Impact on financial institutions and intermediaries

The DLT framework offers new business opportunities for financial institutions and intermediaries in the context of digital assets. In particular, the regulatory framework overarching the custody of digital assets, the issuance of DLT securities as well as their trading on the newly created DLT trading facility enables new services to be offered without necessarily requiring any additional licence.

The new rules allow custody services to be provided much more easily. Generally, crypto assets may be held off-balance sheet, which reduces capital requirements. Furthermore, the implementation of respective technical set-ups, in particular as a segregation on blockchain level is no longer a necessity, can be achieved with less cost and in a shorter time. Financial institutions and intermediaries may therefore expand their services with a custody offering for crypto assets, leveraging their existing offering or even breaking ground in new client segments. Hence, the potential for providing holistic service offerings creates new value-creation opportunities for financial institutions and intermediaries.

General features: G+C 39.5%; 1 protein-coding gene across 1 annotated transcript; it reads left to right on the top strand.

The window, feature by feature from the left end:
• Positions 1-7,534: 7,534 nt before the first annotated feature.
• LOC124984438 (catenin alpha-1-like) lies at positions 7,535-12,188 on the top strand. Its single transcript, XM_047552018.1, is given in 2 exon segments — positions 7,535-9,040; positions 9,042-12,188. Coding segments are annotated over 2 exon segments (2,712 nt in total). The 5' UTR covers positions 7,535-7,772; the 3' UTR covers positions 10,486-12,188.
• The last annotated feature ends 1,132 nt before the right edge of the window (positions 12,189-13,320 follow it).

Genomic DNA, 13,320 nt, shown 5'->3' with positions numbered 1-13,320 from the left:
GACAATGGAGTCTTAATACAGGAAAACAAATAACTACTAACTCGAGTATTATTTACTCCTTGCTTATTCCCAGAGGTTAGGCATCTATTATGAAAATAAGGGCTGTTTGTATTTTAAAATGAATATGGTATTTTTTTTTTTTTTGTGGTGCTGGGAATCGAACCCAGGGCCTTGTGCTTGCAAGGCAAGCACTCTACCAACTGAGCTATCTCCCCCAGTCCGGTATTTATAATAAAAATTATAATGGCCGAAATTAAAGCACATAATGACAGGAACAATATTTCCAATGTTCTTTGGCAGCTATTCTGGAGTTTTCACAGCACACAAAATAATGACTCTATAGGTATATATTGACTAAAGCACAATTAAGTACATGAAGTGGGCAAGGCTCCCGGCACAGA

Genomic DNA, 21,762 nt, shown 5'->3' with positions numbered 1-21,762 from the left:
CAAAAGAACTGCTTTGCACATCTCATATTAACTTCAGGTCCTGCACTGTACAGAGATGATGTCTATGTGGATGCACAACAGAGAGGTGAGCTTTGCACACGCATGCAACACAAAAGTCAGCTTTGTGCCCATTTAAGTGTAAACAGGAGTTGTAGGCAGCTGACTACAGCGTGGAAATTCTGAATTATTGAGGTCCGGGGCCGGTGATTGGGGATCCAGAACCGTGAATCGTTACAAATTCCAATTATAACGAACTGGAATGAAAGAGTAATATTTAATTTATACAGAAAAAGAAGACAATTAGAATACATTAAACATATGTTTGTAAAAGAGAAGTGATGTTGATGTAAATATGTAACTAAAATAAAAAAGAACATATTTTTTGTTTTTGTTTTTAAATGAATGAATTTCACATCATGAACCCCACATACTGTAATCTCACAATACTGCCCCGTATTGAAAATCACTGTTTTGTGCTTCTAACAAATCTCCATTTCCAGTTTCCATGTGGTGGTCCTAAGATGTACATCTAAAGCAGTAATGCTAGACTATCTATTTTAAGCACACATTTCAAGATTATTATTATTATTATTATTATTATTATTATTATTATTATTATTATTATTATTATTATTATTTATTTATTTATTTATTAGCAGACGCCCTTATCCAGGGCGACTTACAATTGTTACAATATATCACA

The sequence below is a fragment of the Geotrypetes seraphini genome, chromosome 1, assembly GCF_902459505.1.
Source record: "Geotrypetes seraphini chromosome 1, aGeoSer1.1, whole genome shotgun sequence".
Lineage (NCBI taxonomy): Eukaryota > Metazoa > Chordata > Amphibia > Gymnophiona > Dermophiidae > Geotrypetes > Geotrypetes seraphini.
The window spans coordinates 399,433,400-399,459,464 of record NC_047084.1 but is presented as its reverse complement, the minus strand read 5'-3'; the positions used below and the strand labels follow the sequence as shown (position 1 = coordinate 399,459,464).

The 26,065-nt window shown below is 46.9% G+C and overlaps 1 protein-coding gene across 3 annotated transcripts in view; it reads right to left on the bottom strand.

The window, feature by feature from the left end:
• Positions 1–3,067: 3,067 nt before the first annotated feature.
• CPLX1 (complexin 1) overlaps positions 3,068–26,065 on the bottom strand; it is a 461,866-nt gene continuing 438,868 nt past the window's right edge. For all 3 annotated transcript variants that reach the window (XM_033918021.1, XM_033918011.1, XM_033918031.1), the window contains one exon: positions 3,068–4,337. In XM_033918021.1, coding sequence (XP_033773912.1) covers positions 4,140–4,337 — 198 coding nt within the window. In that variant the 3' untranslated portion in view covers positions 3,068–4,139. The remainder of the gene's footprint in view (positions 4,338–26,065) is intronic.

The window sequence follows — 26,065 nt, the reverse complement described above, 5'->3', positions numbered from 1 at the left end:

Certain intermediaries now also have the opportunity to gain direct access to DLT trading facilities or to support their clients with specific services, as DLT trading facilities are also allowed to admit private and retail clients directly. Direct access reduces additional intermediaries and makes it cheaper for clients to trade on respective markets. Financial institutions and intermediaries can leverage this with complementary offerings, especially with custody services.

Additionally, DLT securities benefit from potentially increased liquidity in secondary markets, making these markets more efficient and prices for DLT securities fairer. This in turn makes both trading as well as listing DLT securities interesting for clients. Financial institutions and intermediaries can leverage this, not only by providing access to those markets but also by building services on top of it, such as services regarding primary issuance, market making or liquidity provision.

What could this mean for licensed institutions?

Portfolio & Asset Managers

Securities Firms

  • May provide custody services to clients without an additional licence
  • Trade-execution efficiency may be increased as crypto assets may be pooled
  • May benefit from direct access to DLT trading facilities, reducing trading costs
  • May provide custody services to clients without an additional licence
  • May safeguard crypto underlyings for structured products, such as Actively Managed Certificates or Exchange Traded Products
  • May provide custody and brokerage services without impacting capital requirements